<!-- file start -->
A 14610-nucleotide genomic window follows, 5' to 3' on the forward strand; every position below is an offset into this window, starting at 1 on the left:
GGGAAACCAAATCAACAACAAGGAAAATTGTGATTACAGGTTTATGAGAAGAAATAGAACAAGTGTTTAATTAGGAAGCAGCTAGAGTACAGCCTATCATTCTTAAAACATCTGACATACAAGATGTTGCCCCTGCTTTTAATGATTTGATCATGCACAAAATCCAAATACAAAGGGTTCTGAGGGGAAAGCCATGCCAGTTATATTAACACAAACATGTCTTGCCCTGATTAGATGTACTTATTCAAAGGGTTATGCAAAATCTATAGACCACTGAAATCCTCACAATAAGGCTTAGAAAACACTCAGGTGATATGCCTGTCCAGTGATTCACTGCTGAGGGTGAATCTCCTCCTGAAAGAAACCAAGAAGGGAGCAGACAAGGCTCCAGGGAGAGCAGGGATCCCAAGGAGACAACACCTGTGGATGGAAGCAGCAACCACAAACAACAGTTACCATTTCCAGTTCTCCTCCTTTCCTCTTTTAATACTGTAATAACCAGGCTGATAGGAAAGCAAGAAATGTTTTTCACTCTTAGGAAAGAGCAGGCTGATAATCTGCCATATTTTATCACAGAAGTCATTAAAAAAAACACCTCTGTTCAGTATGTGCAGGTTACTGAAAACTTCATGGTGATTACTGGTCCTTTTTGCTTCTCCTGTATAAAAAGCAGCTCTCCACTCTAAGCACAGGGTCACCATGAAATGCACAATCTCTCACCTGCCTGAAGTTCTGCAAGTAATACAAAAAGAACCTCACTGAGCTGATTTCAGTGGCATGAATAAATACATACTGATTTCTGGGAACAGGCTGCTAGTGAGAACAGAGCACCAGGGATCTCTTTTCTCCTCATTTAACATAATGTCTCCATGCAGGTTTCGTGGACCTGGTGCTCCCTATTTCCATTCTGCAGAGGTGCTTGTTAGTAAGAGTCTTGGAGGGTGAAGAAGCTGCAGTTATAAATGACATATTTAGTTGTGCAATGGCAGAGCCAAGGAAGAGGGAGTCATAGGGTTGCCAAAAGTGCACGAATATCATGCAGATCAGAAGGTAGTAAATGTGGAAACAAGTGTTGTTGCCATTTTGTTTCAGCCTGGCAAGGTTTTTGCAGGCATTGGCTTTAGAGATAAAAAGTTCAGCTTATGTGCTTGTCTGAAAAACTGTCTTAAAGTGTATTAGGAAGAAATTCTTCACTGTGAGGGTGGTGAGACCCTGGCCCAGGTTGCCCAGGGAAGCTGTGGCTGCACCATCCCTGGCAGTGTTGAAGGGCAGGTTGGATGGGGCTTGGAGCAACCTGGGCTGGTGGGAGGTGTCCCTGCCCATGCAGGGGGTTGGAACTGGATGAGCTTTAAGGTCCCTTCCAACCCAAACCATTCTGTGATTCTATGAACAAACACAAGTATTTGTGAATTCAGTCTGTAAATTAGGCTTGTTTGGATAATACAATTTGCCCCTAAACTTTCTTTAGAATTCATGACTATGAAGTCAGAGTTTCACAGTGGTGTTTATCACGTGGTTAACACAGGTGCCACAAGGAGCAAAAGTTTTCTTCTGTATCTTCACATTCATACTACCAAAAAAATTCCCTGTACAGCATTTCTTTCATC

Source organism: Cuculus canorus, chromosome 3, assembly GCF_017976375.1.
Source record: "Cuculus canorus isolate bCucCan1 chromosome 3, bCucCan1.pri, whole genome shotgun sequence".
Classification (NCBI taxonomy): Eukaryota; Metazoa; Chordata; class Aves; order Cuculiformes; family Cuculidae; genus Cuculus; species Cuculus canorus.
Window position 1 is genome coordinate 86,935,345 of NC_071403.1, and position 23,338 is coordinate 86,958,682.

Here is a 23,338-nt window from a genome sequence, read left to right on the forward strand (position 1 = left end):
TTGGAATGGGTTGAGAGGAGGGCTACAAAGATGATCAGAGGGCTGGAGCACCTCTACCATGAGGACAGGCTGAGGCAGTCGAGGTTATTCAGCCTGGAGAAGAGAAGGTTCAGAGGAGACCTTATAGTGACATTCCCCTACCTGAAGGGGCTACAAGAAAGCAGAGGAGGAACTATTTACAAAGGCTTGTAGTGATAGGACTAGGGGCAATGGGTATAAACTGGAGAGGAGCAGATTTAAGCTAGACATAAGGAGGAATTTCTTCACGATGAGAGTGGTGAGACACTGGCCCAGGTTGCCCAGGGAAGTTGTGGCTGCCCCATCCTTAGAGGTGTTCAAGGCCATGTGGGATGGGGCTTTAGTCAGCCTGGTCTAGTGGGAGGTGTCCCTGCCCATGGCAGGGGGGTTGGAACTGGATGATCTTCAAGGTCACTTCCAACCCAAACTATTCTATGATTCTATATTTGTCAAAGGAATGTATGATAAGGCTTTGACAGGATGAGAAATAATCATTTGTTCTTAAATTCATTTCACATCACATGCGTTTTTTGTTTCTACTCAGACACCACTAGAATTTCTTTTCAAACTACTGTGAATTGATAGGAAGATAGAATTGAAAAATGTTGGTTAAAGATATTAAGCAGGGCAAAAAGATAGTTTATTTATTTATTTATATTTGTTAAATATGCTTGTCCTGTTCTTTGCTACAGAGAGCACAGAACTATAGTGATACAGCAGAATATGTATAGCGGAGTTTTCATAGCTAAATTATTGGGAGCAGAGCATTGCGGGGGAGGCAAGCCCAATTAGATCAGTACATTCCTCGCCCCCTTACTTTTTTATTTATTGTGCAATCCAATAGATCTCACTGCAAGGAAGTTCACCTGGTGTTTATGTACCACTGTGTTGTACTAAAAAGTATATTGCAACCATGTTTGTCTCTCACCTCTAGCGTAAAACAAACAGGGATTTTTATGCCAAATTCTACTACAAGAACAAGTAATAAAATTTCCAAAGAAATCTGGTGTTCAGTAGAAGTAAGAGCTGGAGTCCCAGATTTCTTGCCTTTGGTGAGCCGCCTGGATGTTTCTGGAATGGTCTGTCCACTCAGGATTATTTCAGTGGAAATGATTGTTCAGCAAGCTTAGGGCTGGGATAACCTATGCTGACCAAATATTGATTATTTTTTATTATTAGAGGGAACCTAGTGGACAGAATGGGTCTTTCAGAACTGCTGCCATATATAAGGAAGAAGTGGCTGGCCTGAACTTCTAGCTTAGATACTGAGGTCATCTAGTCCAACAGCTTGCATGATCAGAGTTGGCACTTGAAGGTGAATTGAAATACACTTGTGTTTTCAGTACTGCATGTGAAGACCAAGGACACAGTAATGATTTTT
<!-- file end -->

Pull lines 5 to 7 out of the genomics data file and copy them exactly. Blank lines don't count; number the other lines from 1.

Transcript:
Classification (NCBI taxonomy): Eukaryota; Metazoa; Chordata; class Aves; order Cuculiformes; family Cuculidae; genus Cuculus; species Cuculus canorus.
Window position 1 is genome coordinate 86,935,345 of NC_071403.1, and position 23,338 is coordinate 86,958,682.

Here is a 23,338-nt window from a genome sequence, read left to right on the forward strand (position 1 = left end):